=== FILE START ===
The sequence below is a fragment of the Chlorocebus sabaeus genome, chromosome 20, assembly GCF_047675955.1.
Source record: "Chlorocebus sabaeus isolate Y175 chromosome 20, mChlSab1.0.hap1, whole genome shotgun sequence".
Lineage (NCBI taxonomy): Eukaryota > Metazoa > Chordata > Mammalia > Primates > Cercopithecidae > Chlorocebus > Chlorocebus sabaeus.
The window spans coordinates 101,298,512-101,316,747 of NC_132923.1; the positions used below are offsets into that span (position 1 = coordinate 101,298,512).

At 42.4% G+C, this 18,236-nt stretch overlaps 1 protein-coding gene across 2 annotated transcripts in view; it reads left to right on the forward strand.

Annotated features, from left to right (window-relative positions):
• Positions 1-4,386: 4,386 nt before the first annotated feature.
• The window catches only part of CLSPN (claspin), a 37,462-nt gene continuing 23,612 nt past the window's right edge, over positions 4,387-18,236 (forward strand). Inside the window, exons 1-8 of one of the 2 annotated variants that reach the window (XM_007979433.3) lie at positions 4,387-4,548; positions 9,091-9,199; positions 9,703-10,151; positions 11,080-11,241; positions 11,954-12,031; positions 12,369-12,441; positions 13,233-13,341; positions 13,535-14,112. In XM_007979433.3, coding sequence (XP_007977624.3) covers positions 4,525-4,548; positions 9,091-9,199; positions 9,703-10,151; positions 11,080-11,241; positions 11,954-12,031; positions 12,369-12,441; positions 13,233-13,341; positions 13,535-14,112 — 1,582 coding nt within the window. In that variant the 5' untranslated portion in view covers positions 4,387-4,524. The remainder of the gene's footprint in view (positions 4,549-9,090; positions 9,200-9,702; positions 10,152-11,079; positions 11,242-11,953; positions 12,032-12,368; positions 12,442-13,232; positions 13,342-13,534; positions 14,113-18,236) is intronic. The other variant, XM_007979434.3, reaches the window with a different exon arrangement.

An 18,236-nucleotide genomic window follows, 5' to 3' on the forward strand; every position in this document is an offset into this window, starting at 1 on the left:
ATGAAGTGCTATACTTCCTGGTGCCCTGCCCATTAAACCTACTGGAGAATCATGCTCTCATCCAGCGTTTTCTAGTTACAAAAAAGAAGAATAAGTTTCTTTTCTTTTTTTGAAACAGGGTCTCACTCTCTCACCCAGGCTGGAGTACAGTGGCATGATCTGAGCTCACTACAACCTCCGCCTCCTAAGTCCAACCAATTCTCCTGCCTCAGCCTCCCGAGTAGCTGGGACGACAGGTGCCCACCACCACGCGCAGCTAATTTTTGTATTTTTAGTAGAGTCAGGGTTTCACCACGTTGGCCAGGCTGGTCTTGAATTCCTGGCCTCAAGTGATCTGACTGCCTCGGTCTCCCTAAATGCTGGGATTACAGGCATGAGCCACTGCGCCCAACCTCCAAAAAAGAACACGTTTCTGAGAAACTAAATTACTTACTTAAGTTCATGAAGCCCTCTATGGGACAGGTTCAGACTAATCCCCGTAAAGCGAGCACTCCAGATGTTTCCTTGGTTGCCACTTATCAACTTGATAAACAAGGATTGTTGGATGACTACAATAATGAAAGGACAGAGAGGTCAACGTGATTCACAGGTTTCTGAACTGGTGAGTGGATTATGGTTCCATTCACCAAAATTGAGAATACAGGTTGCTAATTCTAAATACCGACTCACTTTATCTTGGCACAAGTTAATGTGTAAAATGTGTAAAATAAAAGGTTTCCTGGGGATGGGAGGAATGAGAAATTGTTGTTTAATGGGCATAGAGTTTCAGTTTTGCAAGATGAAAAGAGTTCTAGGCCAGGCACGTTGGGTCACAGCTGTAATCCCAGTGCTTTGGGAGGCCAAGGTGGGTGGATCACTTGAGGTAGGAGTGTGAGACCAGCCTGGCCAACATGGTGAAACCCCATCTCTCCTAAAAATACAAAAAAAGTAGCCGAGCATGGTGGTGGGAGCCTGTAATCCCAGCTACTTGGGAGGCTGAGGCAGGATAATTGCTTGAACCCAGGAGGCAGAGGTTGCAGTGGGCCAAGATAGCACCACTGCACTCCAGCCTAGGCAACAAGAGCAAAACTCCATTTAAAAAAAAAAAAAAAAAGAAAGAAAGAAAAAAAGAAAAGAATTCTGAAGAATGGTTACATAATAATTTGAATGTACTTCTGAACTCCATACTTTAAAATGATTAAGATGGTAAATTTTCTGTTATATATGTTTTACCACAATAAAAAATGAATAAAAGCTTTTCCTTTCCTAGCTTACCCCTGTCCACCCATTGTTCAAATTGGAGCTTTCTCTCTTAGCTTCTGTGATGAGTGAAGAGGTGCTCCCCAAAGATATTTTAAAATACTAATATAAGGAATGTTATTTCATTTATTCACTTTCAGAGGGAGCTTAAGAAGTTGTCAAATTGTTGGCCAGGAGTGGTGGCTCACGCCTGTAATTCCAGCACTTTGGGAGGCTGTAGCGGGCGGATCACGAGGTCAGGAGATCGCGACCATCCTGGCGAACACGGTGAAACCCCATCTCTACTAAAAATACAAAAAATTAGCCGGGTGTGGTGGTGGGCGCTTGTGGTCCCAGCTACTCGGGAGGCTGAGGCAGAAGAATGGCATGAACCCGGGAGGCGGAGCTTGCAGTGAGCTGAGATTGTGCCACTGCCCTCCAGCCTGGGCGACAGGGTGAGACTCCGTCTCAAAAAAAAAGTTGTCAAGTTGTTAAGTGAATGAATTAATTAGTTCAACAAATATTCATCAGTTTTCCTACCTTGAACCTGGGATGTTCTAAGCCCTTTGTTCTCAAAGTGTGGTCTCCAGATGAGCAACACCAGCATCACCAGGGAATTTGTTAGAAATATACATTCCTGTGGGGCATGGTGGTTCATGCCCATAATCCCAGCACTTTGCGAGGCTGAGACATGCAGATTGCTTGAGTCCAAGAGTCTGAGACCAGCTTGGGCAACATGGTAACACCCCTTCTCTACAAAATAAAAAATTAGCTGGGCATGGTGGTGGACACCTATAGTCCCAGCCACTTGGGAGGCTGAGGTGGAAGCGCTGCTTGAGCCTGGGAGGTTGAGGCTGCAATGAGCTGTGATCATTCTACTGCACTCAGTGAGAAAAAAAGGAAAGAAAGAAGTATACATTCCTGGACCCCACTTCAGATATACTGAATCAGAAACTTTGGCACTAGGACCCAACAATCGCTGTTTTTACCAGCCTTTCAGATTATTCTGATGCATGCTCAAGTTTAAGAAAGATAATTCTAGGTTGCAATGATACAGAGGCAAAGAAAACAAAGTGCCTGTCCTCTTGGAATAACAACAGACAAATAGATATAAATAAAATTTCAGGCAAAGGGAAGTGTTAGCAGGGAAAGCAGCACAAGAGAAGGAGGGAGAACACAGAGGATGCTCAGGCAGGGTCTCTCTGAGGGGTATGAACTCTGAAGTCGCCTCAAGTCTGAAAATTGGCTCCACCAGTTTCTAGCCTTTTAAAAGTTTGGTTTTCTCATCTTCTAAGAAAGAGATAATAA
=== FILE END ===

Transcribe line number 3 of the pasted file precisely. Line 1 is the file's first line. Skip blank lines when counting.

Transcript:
Lineage (NCBI taxonomy): Eukaryota > Metazoa > Chordata > Mammalia > Primates > Cercopithecidae > Chlorocebus > Chlorocebus sabaeus.